A fixture at Pimlico for seven decades

Howard `Gelo' Hall carries a world of history in his head


May 18, 2007|By Sumathi Reddy | Sumathi Reddy,Sun reporter

They just don't make 'em like Gelo anymore. Always dapper, always the consummate gentlemen, always prattling on about this horse and that jockey, this owner and that trainer.

Always here, an 80-year-old man whose slow walk is almost a strut as he ambles around the Pimlico Race Course, hollers of "Gelo" (pronounced Jello) trailing him every step of the way.

"Thank you, gentlemen, thanks a lot," the man with the top hat and tweed sports jacket says, nodding to the patrons parked in front of Simulcast screens as he walks by.

"See you later, Gelo," they shout back.

"Gelo's been here forever," says Lucy Kessler, a horse owner from Mount Airy. "This place wouldn't be what it is without Gelo."

Indeed, Howard Hall, aka Gelo (short for Angelo, his late brother's name, whose nickname he inherited), has been coming regularly to Pimlico since the tender age of 6.

And he has worked here since he was 14, as an exercise rider and horse trainer, jockey's agent and most recently as a clerk and patrol judge for the Maryland Jockey Club. Hall dates to a time when the track and the neighborhood around it were far different places in a far different era.

He remembers it all.

The trolley cars that brought him from his Northwest Baltimore home to the track. The Pimlico Hotel on Park Heights Avenue. The once-thriving business district with the drugstore, where you could eat at the counter, and the haberdashery across the street, where gloves could be had for 15 cents.

He remembers the business owners who bankrolled horses and helped promote the sport, and the attractive, spacious houses lining the neighborhood streets.

"It was the sport of kings," the soft-spoken man says. "Pimlico was sort of a city attraction for all parts of Baltimore. Racing was sort of an everyday part of our lives in Baltimore City at that time.

"That generation has sort of passed away," he says. "That sort of changed the attendance at the racetrack."

Gelo's father, Howard Hall Sr., introduced him to the sport that became his career. His father was a jockey's valet and worked for some of the racing secretaries.

"In those days we didn't work in offices," he says, making a slight reference to the days of segregation.

In the summer, Hall tagged along with his father to Pimlico and other tracks in Maryland, a wide-eyed kid taking it all in.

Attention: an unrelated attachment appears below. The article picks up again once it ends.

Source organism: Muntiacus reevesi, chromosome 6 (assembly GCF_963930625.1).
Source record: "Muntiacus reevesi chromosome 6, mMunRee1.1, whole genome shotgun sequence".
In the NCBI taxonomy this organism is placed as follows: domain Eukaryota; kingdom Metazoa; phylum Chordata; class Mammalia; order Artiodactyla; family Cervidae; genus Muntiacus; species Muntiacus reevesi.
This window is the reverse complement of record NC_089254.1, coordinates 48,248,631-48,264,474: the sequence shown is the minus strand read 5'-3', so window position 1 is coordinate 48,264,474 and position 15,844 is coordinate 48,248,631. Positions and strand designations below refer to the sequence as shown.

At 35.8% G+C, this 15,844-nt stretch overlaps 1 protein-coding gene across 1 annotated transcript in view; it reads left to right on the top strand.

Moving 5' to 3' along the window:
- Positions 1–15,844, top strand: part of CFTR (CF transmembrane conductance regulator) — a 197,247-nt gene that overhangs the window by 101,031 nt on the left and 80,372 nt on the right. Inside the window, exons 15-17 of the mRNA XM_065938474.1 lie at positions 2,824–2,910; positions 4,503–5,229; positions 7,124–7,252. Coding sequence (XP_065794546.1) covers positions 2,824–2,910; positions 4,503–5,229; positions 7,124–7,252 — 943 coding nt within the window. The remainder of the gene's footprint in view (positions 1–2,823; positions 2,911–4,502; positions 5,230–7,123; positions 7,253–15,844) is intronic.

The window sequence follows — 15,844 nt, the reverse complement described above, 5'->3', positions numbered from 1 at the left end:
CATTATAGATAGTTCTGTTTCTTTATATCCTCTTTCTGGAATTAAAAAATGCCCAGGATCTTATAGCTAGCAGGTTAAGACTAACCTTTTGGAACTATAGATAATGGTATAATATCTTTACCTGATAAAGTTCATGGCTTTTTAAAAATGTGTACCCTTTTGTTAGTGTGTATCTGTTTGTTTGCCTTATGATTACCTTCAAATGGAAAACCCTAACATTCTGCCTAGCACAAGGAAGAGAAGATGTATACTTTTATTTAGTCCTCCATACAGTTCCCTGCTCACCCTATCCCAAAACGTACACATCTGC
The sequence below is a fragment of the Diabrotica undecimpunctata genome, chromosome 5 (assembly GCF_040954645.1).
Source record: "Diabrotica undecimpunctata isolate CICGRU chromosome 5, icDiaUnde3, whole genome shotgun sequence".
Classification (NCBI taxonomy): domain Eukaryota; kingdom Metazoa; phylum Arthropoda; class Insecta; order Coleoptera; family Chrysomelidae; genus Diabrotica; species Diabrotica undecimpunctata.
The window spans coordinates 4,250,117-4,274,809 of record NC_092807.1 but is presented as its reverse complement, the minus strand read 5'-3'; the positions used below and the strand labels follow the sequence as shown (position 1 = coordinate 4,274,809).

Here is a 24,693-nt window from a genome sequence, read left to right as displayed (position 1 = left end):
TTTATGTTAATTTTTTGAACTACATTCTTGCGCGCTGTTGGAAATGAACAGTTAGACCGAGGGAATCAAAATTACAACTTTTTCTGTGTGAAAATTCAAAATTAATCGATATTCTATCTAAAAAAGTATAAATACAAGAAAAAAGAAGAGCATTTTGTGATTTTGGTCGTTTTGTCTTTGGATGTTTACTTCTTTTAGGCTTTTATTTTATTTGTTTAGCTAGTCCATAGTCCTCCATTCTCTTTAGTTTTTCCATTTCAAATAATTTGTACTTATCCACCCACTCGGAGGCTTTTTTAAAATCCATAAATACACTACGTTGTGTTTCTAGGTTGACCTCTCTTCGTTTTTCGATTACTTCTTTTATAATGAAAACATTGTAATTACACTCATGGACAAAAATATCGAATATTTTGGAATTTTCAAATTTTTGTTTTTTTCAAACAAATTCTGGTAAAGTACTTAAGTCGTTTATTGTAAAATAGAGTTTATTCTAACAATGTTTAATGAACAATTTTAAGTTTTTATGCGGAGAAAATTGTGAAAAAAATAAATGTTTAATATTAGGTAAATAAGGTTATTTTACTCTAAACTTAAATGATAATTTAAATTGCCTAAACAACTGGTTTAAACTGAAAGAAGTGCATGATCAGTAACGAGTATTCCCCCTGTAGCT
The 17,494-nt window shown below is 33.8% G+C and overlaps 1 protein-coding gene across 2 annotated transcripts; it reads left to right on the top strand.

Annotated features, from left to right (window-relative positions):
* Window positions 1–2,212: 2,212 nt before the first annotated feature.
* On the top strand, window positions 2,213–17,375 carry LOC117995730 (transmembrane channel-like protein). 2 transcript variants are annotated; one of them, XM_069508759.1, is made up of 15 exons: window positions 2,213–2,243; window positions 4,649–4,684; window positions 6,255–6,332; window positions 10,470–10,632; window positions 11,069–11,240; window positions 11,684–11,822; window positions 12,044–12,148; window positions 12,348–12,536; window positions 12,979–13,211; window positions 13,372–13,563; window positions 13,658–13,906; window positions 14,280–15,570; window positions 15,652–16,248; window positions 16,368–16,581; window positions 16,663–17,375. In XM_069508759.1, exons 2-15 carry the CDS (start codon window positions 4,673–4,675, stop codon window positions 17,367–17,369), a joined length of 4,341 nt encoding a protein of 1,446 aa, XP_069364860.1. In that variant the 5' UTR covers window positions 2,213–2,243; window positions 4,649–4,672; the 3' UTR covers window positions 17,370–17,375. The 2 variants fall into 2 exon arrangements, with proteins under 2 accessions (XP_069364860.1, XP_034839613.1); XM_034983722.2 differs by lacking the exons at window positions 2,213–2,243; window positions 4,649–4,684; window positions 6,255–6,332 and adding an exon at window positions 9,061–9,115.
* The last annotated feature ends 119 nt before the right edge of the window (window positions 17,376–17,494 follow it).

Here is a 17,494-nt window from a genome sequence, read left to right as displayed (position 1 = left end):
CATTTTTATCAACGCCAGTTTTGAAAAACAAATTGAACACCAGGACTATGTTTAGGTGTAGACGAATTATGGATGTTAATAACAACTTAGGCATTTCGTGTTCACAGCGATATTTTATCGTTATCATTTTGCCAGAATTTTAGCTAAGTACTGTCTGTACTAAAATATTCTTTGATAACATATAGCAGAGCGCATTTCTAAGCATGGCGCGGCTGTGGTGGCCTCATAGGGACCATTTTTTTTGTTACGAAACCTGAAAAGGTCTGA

"Once I saw those flashing colors and the anatomy ... of the thoroughbred, I was taken in," says Hall. "I was enthralled. I was delighted.

"I was fascinated by it all. You had the elegance. You had the high-borns. You had all stages of life presented to you at the racetrack."

Hall was witness to the famous Seabiscuit-War Admiral match in 1938, a 10-year-old standing on his tiptoes in the grandstands with his father, witnessing one of the most historic races of all time.

"I didn't know it would be catapulted into such a historic event," Hall says of the experience. "I knew it was an important race but just how important, being a 10-year-old, I didn't realize."

Hall's professional experience began as an exercise rider for Frank A. "Downey" Bonsal in 1942.

He was drafted into the Army in 1945 for two years and went back to work for Bonsal upon his return, riding famous horses such as Pilaster and Quarter Moon.

After a brief stint as a horse trainer, Hall began a 24-year career as a jockey's agent, making his name known at racetracks up and down the East Coast.

John Burke III, a steward for the Maryland Jockey Club, remembers Hall from his days as a horse trainer. Hall represented the top jockeys of his day, such as Mickey Solomone.

Burke recalls going to Florida to race horses in the winter. He was installing a phone and came home to find it already ringing.

"I didn't even know my own phone number, and here's Gelo calling," says Hall, 66, of Ellicott City. "He said, `Listen, you got those two horses at Calder Race Track. You need a jockey.'"

Burke picked his jockey and they won the race. Hall shakes his head, laughing at the memory.

"Gelo Hall is one of the great people of racing," says Burke. "If you've been in racing on the East Coast, you know Gelo Hall."

Lou Raffetto, Maryland Jockey Club president and chief operating officer, has a Hall story. He was training horses in New Jersey 34 years ago when the phone rang at his parents' business office. It was Hall. He ended up not using Hall's jockey but has known him every since.

"He's a memorable person," says Raffetto.

Even those newer to the business, such as James Hamer, who works in the racing secretary's office with Hall, had heard about him when he worked at tracks in New Jersey.

"He's seen some of the greatest horses run on the track, ones that we read about today back when the game represented something else," says Hamer, 36, who lives in Elkton. "He's old school. He's got more knowledge in that head about the game than just about anyone else."

While Hall works as a clerk in the racing secretary's office at Pimlico, during races he is stationed at the quarter-mile marker as a patrol judge.

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